The less grout you have, the easier it is to clean, so by all mans have one wow-moment of smaller tiles in a shower recess or feature wall, but bear in mind the maintenance that’ll come with them as you mature.

Have you considered any of these things when future proofing a bathroom at your place? I’d love to know if there are any additional design or functional considerations you made. Drop me a comment below and let me know.

This post includes images and/or videos of Metricon display homes and events, reproduced with permission.
© Metricon Homes Pty Ltd 2016.

Outside of writing this blog, Chris is an interior designer, presenter and author. He's also spent time on TV, on Channel 10's Changing Rooms, as well presenting segments on Channel 7's Sunrise and The Morning Show. If you'd like to book a design consult with Chris, you can find out more here

COMMENTS
  • Rebecca

    REPLY

    We just renovated our bathroom last year, so I was a bit terrified to read this! 😉 But yay for us, we have done most of these things! phew.

    12 March, 2020
  • Glenda Smith

    REPLY

    Well 5 out of 8 ain’t bad for my bathroom.

    16 March, 2020
  • Tamee

    REPLY

    Hi Chris! Great article with lots of helpful tips and advice! We have an open shower behind a beautiful feature wall that has our wall hung vanity and mirror on it. As we had enough space still for good fall for the drainage we opted for no shower screen. Definitely one of our best decisions as who likes cleaning glass shower screens! And for those asking, no we don’t get cold having no screen.

    17 March, 2020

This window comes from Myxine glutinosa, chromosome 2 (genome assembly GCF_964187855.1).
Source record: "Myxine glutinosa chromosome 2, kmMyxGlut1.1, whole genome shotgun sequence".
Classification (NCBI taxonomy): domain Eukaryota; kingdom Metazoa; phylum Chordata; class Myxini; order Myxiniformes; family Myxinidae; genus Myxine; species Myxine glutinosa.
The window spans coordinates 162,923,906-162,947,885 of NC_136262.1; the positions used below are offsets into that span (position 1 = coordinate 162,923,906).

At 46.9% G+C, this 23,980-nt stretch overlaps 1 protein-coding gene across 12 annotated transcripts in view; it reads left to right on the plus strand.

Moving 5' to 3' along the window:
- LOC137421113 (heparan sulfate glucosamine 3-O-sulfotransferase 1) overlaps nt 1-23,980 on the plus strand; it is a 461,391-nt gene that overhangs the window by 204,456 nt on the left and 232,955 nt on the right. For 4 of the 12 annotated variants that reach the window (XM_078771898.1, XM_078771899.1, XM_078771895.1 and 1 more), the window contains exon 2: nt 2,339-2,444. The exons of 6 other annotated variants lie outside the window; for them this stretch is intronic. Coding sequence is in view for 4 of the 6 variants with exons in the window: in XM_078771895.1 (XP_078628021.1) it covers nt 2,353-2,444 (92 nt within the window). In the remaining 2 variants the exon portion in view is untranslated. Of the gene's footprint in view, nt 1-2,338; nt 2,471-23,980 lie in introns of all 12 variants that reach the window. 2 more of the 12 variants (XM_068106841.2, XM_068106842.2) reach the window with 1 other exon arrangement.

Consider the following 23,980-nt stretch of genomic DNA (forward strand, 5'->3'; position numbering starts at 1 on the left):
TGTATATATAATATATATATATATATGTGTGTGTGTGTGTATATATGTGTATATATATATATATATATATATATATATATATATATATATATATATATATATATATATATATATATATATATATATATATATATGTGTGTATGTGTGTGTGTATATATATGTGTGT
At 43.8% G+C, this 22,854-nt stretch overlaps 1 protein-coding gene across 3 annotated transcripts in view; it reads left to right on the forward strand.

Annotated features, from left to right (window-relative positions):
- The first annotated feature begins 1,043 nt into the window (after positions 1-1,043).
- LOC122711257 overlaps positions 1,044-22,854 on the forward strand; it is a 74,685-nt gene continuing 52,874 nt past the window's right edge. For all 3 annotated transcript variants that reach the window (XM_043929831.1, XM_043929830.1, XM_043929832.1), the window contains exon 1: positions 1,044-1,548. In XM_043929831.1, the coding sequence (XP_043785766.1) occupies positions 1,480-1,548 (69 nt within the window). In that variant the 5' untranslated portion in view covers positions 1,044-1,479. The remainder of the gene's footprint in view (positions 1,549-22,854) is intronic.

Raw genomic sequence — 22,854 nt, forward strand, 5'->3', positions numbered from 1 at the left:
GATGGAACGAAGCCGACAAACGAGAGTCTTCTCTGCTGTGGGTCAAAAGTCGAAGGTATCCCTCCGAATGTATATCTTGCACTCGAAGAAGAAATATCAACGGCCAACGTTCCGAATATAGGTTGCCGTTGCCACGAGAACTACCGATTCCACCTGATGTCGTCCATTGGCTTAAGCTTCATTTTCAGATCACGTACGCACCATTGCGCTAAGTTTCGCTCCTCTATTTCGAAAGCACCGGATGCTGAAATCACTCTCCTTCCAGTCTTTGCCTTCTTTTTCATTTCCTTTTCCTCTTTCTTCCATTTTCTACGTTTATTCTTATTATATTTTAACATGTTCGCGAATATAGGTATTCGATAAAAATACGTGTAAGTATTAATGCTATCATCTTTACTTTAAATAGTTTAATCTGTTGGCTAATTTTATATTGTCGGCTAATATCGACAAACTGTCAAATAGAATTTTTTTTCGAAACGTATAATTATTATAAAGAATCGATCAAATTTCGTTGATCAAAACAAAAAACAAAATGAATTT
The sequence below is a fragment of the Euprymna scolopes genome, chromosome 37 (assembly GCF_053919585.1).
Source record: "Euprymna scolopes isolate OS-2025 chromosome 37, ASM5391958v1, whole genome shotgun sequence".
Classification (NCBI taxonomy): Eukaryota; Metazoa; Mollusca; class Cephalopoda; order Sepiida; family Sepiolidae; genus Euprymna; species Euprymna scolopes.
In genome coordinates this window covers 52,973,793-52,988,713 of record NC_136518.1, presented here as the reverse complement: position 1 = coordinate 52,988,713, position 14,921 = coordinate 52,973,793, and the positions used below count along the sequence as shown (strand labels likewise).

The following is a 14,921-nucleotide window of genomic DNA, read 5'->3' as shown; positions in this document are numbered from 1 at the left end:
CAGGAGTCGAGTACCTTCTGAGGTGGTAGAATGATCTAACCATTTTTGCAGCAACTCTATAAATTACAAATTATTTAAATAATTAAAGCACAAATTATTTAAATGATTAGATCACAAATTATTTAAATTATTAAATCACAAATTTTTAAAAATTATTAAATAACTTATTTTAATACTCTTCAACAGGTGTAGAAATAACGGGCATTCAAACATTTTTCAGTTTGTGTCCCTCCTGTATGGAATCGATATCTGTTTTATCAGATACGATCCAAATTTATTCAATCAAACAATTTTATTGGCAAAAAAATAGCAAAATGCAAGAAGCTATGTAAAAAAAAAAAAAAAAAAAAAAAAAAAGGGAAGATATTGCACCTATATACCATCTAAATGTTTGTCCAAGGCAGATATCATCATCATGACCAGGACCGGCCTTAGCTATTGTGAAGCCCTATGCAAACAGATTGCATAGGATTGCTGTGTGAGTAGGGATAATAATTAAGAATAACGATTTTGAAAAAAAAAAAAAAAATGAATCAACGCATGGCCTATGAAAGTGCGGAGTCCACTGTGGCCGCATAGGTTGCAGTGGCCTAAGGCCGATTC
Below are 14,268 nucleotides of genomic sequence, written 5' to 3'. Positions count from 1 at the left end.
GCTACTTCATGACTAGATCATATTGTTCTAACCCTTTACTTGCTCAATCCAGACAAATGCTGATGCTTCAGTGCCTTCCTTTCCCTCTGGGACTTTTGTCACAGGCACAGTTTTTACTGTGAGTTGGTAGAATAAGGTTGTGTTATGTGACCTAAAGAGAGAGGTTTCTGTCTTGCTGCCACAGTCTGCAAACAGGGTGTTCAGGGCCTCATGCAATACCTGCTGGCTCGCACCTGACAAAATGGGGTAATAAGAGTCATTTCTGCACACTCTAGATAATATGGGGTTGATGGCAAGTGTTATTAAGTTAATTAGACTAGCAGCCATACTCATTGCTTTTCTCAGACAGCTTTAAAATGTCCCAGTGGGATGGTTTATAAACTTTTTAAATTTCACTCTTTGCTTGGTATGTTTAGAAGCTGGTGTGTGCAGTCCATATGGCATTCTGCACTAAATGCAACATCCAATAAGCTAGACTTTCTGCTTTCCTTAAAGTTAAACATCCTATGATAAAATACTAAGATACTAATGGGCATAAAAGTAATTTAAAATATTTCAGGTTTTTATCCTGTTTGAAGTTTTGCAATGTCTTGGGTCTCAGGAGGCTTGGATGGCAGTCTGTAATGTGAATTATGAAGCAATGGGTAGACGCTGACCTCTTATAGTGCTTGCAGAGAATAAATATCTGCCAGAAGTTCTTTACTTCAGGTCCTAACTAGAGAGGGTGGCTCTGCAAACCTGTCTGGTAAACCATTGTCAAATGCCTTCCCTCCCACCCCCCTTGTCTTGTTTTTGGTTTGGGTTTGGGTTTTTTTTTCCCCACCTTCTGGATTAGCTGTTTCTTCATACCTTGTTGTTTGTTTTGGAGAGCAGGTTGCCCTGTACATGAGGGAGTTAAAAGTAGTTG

• Barb Schiller

    REPLY

    Would probably add a rimless toilet. We just got one and they are more hygenic and much easier to clean.

    17 March, 2020
  • Joanne

    REPLY

    Thanks for this post Chris. We are just starting to look at both renovating an existing bathroom and building a new ensuite, so this is very timely!

    17 March, 2020
  • Jan

    REPLY

    When we did ours the decision was, a huge ensuite, higher pedistal, wall hung 3 mtre vanity, floor to cieling porcelain wall tiles with the same tile on wall and floor, floor in differing texture but same col. smoked glass screens in double shower 2 shower heads 1 hand held for cleaning the shower properly beautiful floor to cieling timber louvres for privacy and air. th only thing we missed from your list was the concealed system….damn. This room won 2 HIA bathroom of the year awards.

    18 March, 2020
  • Karen Wheeler

    REPLY

    Love this Chris! Future-proofing – such Reece speak haha! I have run a bathroom design class for them too and I love everything you are saying – except the bit about the high toilet. I am 5 feet tall and when we renovated our bathroom recently my husband (he’s a builder) accidentally ordered us a “comfort height” toilet instead of the standard one I had wanted. I am so sad as my little feet now can’t fully reach the floor when I sit on it!!! AAhh, you live and learn. I am seriously considering changing it over or moving it to our other bathroom when we renovate that. So yeah, disclaimer – ‘comfort height’ is great for the older person not wanting to lower themselves so far – but not for small 40 year olds. I don’t know if I am willing to compromise for the next 40 years to wait for it be indeed “comfort height”. xx

    18 March, 2020
  • Valora

    REPLY

    Love the picture with the mirror. Gave me some good ideas!

    31 March, 2020
  • Rose

    REPLY

    One of the most important issues that I see in my job as a community nurse is slippery floor tiles. The slip rating of floor tiles never seems to be discussed but it should be particularly when being specified in new bathrooms that may be used by elderly people. I have been to the scene of a lot of falls with elderly patients with polished marble bathroom floors. Yes they look wonderful but they can be lethal to old folk.

    4 May, 2020